Those Who Save for College Subsidize Those Who Do Not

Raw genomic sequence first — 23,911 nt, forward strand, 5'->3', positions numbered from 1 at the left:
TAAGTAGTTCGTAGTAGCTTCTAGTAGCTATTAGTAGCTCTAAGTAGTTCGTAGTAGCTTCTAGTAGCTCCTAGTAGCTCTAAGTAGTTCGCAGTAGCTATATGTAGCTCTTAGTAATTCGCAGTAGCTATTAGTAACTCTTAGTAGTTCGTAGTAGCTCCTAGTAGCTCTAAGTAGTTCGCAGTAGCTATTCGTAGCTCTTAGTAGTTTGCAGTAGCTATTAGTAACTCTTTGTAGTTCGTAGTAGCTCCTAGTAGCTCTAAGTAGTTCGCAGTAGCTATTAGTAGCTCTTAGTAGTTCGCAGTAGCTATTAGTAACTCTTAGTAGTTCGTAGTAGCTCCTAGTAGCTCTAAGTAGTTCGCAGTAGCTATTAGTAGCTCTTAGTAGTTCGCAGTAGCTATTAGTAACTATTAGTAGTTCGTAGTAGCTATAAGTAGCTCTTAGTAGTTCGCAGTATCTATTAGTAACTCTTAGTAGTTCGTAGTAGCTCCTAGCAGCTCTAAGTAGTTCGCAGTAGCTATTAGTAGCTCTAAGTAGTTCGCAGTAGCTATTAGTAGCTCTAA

One of the best-kept secrets about college expenses is that those who save for years to pay them may wind up subsidizing those who choose not to do so.Here is how it works. Assume two identical families -- the Smiths, the Jones and their children -- who are absolute clones in age, intelligence, and income. When the Smiths have their first child, they immediately scrimp and save every possible penny for college. They stay at home, rarely eat out, and drive a used car.The Jones, in contrast, use the exact same dollars to travel around the world with their child, eat out often, and buy a new car every couple of years. When the time comes for college, their assets are so low the child qualifies for financial aid.Who pays? You guessed it -- the Smiths. Thanks to their savings, their children may have a broader range of college choice, may not need as much paid employment during school, and may even with little or no debt. But if they pay full tuition, part of their savings will be transferred through college financial aid to help the Jones. At some private colleges, as much as 40 percent of tuition revenues now go to financial aid. Few, if any, will deny admission to equally talented 17-year-olds -- clones, remember? -- simply because one's parents were spendthrifts, while the others saved.Those who pay full sticker price increasingly subsidize those who get discounts.Historically, the biggest discounts have gone to athletes. Outstanding quarterbacks, basketball stars and top-ranked tennis players get full-ride four-year scholarships, even if their parents have six or seven figure incomes -- as some do.Over the past decade, colleges eager to recruit the cream of the crop academically have offered more and more merit-based scholarships, that is, scholarships awarded without regard to financial need. "It's easier to make butter when you start with cream," one administrator noted. Higher student test scores figure prominently in college rankings. At highly select private institutions, the sons and daughters of faculty and staff may receive half their institution's tuition wherever they choose to enroll. The money goes straight from one college to another. That subsidy helped seven of my own children and step-children decades ago.At institutions like Harvard and Stanford, nearly three out of four undergraduates now receive some form of financial assistance. Except for Harvard, few institutions can meet 100 percent of the demonstrated financial need through a combination of scholarships, loans, and jobs. Many middle and upper income families save tens of thousands of dollars by encouraging their children to enroll in flagship state institutions, such as the University of California at Berkeley, which have far lower tuition and no family means test. In f act, several studies have shown that parents of students at these schools have higher incomes, on average, than those attending all the private colleges in the same state. That is one strategy for the Jones to consider, provided their child qualifies for admission to a flagship public institution. Alternatively, they could suggest their child attend a state college or a community college, keeping their savings for graduate school -- or for a business of their own.Another strategy is to lighten up a bit before college. Consider sending a teenager abroad to study and travel, instead of saving every penny. Princeton Admissions Dean Fred Hargadon did just that for a year between high school and Swarthmore.A third, even less costly alternative is to help teens find an adult mentor. One of my stepdaughters, talented in drawing, spent one high school summer helping a professional artist in return for a critique of her work. With a recommendation from the artist she was admitted to both Yale and Stanford with boards scores of 500 in English, 350 in math. Today she's an artist in residence at UCLA and Cal Tech. Starting a tiny business, volunteering, working minimum wages jobs, and keeping a daily journal are other creative approaches to college and career. One stepson in high school started a typing service that was swamped, but eventually became an independent global trader, working out of his home with a phone, fax and e-mail. Volunteering to conduct apartment discrimination surveys led directly to business school for a former colleague. Restaurant dish washing, pumping gas, and fixing Fords provided incentives for one of my sons to progress from community college through a master's degree. Keeping a journal while her son had heart surgery launched my wife's career in journalism. These and other mundane, entry-level tasks help develop personal skills -- and adult relationships -- that may count for more than financial savings alone in looking ahead to college.

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